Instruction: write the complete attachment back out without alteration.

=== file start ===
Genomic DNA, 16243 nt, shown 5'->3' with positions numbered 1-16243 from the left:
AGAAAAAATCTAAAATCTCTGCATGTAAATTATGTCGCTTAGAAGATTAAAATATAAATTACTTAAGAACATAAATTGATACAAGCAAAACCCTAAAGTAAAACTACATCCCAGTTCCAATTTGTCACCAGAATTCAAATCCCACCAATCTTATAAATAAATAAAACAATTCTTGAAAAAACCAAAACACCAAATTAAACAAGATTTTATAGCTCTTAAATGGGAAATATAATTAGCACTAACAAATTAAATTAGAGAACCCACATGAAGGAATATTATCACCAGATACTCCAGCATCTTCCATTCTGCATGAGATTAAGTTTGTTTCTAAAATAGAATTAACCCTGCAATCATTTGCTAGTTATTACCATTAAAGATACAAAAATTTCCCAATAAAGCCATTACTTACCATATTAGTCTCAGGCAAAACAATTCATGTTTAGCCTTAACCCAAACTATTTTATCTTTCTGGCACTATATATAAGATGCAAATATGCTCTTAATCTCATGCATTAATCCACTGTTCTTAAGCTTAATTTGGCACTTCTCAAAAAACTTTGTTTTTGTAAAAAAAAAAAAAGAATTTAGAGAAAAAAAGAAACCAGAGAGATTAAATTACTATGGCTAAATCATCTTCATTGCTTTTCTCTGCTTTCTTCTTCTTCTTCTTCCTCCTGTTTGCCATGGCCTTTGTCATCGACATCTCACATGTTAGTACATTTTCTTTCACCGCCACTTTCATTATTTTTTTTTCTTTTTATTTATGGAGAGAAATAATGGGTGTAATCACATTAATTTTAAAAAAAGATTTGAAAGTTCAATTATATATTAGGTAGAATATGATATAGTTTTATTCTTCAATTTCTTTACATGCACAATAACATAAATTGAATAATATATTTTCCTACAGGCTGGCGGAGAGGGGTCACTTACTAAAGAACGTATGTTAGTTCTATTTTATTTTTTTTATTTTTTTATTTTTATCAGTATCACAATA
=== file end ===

Genomic DNA, 16243 nt, shown 5'->3' with positions numbered 1-16243 from the left:
AGAAAAAATCTAAAATCTCTGCATGTAAATTATGTCGCTTAGAAGATTAAAATATAAATTACTTAAGAACATAAATTGATACAAGCAAAACCCTAAAGTAAAACTACATCCCAGTTCCAATTTGTCACCAGAATTCAAATCCCACCAATCTTATAAATAAATAAAACAATTCTTGAAAAAACCAAAACACCAAATTAAACAAGATTTTATAGCTCTTAAATGGGAAATATAATTAGCACTAACAAATTAAATTAGAGAACCCACATGAAGGAATATTATCACCAGATACTCCAGCATCTTCCATTCTGCATGAGATTAAGTTTGTTTCTAAAATAGAATTAACCCTGCAATCATTTGCTAGTTATTACCATTAAAGATACAAAAATTTCCCAATAAAGCCATTACTTACCATATTAGTCTCAGGCAAAACAATTCATGTTTAGCCTTAACCCAAACTATTTTATCTTTCTGGCACTATATATAAGATGCAAATATGCTCTTAATCTCATGCATTAATCCACTGTTCTTAAGCTTAATTTGGCACTTCTCAAAAAACTTTGTTTTTGTAAAAAAAAAAAAAGAATTTAGAGAAAAAAAGAAACCAGAGAGATTAAATTACTATGGCTAAATCATCTTCATTGCTTTTCTCTGCTTTCTTCTTCTTCTTCTTCCTCCTGTTTGCCATGGCCTTTGTCATCGACATCTCACATGTTAGTACATTTTCTTTCACCGCCACTTTCATTATTTTTTTTTCTTTTTATTTATGGAGAGAAATAATGGGTGTAATCACATTAATTTTAAAAAAAGATTTGAAAGTTCAATTATATATTAGGTAGAATATGATATAGTTTTATTCTTCAATTTCTTTACATGCACAATAACATAAATTGAATAATATATTTTCCTACAGGCTGGCGGAGAGGGGTCACTTACTAAAGAACGTATGTTAGTTCTATTTTATTTTTTTTATTTTTTTATTTTTATCAGTATCACAATA